U.S. Army Signal Corps, Cape Lookout Office Logbooks, ORG.5011

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U.S. Army Signal Corps, Cape Lookout Office Logbooks, ORG.5011

Abstract

The U. S. Army Signal Corps was first established on June 21, 1860 when army doctor Albert James Myer proposed the army use his visual communication system called "wigwag." In addition to visual signaling, the electric telegraph became a signal corps responsibility in 1867. Within twelve years, the Signal Corps had constructed, and was maintaining, some 4,000 miles of telegraph lines along the country's western frontier. Weather forecasting and military communications were among its many responsibilities. The Signal Corps established an office at Cape Lookout around 1876.
This collection contains the Cape Lookout station's logbooks, which features records of incoming and outgoing communications, as well as daily journals.

Descriptive Summary

Title
U.S. Army Signal Corps, Cape Lookout Office Logbooks
Call Number
ORG.5011
Creator
United States. Army. Signal Corps. Cape Lookout Office.
Date
1876-1885
Extent
7.00 items
Language
English
Repository
Outer Banks History Center

Series Quick Links

  1. Collection Contents

Restrictions on Access & Use

Access Restrictions

Available for research.

Use Restrictions

Copyright is retained by the authors of these materials, or their descendants, as stipulated by United States copyright law (Title 17 US Code). Individual researchers are responsible for using these materials in conformance with copyright law as well as any donor restrictions accompanying the materials.

Preferred Citation

[Identification of item], ORG.5011, U.S. Army Signal Corps, Cape Lookout Office Logbooks, Outer Banks History Center, Manteo, N.C., U.S.A.

Collection Overview

This collection features five logbooks of the incoming and outgoing communications of the U. S. Army Signal Corps office at Cape Lookout. These communications deal with day to day operations, supply requests, expenses, telegraph line conditions and repairs, weather, and semi-annual reports. Specific references are made to nearby places such as Fort Macon, Morehead City, the Cape Lookout Lighthouse, as well as the station at Wilmington. Other major events detailed are the hurricane of September 17, 1876, as well as several shipwrecks, most significantly the wreck of the steamer , with the loss of thirteen lives. In addition to the logbooks are two daily journals. These journals were predominately used to keep track of the weather, but were also used to record when cautionary signals were ordered. They also kept track of the condition of instruments and telegraph line repairs.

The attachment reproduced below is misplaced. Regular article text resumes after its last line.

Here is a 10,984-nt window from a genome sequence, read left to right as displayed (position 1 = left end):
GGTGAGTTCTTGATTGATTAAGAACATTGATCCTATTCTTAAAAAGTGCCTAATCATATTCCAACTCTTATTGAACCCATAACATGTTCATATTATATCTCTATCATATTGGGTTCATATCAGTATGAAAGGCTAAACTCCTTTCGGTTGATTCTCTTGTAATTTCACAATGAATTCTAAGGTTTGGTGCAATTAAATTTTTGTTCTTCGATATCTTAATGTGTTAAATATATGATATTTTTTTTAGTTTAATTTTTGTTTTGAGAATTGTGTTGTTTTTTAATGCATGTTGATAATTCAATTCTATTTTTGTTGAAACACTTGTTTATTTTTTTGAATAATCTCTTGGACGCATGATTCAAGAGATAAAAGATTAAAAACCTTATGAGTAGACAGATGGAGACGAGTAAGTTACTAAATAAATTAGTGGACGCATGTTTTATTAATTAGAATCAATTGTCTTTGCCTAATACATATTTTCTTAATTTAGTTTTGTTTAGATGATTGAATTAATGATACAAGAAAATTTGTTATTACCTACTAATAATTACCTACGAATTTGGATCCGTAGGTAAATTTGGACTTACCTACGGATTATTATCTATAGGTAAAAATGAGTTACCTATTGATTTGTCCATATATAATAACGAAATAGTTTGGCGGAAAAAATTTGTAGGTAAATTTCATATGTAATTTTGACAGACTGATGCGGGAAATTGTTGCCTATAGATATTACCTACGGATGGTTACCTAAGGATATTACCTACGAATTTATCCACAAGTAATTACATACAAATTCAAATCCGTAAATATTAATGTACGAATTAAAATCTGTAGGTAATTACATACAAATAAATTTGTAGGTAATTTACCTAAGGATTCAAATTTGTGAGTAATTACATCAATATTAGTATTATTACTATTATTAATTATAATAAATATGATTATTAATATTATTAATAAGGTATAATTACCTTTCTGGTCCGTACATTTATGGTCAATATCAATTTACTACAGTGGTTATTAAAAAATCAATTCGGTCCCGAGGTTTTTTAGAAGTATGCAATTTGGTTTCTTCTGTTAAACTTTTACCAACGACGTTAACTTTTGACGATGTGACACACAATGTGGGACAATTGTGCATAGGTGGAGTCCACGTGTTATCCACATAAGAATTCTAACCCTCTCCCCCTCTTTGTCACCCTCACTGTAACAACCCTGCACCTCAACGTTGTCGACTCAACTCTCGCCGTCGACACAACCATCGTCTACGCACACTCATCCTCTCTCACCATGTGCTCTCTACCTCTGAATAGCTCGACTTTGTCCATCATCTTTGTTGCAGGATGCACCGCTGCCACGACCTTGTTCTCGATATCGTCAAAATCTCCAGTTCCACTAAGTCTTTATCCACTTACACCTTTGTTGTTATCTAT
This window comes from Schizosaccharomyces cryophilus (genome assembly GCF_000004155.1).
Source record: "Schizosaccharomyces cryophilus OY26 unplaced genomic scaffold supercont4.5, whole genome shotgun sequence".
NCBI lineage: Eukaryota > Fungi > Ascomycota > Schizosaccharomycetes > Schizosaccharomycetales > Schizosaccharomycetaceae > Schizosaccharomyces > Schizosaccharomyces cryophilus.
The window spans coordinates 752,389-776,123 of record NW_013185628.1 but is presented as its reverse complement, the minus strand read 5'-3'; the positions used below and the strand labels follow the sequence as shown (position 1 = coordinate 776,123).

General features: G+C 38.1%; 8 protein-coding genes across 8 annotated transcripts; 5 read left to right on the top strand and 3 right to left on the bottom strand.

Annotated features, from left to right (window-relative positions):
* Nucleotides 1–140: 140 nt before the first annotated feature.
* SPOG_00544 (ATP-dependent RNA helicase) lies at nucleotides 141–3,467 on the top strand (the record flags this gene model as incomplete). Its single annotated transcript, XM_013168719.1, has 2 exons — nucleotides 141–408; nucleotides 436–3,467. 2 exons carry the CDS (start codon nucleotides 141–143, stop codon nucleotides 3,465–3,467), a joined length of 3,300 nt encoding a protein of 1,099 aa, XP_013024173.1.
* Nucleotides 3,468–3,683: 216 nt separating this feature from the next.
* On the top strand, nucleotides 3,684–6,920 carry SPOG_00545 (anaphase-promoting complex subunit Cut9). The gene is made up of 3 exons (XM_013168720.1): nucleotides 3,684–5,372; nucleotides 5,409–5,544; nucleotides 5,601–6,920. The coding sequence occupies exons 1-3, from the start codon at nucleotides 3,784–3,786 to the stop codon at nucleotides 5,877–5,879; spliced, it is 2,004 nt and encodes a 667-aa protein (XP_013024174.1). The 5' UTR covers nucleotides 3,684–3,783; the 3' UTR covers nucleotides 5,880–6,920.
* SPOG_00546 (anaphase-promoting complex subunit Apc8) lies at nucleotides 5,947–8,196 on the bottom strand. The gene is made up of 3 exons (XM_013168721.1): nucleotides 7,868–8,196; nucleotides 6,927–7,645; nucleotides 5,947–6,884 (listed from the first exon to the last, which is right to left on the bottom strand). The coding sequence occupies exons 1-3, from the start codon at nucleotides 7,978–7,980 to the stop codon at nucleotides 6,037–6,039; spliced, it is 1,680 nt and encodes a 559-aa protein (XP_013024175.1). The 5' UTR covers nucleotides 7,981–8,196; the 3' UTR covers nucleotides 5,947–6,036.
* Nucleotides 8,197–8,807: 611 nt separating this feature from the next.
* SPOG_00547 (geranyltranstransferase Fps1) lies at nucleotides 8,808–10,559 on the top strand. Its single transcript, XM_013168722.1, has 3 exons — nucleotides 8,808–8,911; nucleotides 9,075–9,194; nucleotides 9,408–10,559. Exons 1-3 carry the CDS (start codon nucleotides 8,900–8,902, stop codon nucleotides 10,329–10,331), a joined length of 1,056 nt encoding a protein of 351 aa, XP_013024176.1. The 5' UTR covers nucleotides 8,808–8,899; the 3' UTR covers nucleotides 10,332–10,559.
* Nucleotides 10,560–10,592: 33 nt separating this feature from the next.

Arrangement Note

This collection is divided into three series: letters received, letters sent, and daily journals. In addition, the logbooks and journals are organized chronologically within those series.

Historical Note

The U. S. Army Signal Corps was first established on June 21, 1860 when army doctor Albert James Myer proposed the army use his visual communication system called "wigwag." In addition to visual signaling, the electric telegraph became a signal corps responsibility in 1867. Within twelve years, the Signal Corps had constructed, and was maintaining, some 4,000 miles of telegraph lines along the country's western frontier. Weather forecasting and military communications were among its many responsibilities. The Signal Corps established an office at Cape Lookout around 1876. Life at the Cape Lookout station was extremely isolated, often the staff had little to no human contact.

Contents of the Collection

Collection Contents
Finding Aid
1:1.1
Logbooks - Letters Sent, 1876-1885
8093
Daily Journals, 1876-1880
8097
Logbooks - Letters Received, 1876-1880
8090

Subject Headings

  • United States. Army. Signal Corps--Archives
  • Shipwrecks--North Carolina--Lookout, Cape
  • Weather--North Carolina--Lookout, Cape
  • Fort Macon (N.C.)
  • Lookout, Cape (N.C.)
  • Morehead City (N.C.)
  • Wilmington (N.C.)
  • Acquisitions Information

    Donated by the Museum of the Albemarle

    Processing Information

  • Processed by Sarah Downing, 1997
  • Encoded by Kelly Grimm, August, 2009